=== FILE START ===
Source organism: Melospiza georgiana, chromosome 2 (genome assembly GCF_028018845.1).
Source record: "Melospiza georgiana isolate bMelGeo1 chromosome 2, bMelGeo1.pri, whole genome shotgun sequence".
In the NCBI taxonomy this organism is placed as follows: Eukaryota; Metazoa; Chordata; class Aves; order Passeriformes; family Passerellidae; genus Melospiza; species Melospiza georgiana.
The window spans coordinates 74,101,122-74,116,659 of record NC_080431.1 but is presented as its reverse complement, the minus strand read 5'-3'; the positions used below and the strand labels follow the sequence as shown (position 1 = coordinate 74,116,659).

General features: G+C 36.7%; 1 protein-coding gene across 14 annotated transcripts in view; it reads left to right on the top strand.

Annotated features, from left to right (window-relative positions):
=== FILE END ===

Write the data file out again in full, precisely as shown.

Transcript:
Source organism: Melospiza georgiana, chromosome 2 (genome assembly GCF_028018845.1).
Source record: "Melospiza georgiana isolate bMelGeo1 chromosome 2, bMelGeo1.pri, whole genome shotgun sequence".
In the NCBI taxonomy this organism is placed as follows: Eukaryota; Metazoa; Chordata; class Aves; order Passeriformes; family Passerellidae; genus Melospiza; species Melospiza georgiana.
The window spans coordinates 74,101,122-74,116,659 of record NC_080431.1 but is presented as its reverse complement, the minus strand read 5'-3'; the positions used below and the strand labels follow the sequence as shown (position 1 = coordinate 74,116,659).

General features: G+C 36.7%; 1 protein-coding gene across 14 annotated transcripts in view; it reads left to right on the top strand.

Annotated features, from left to right (window-relative positions):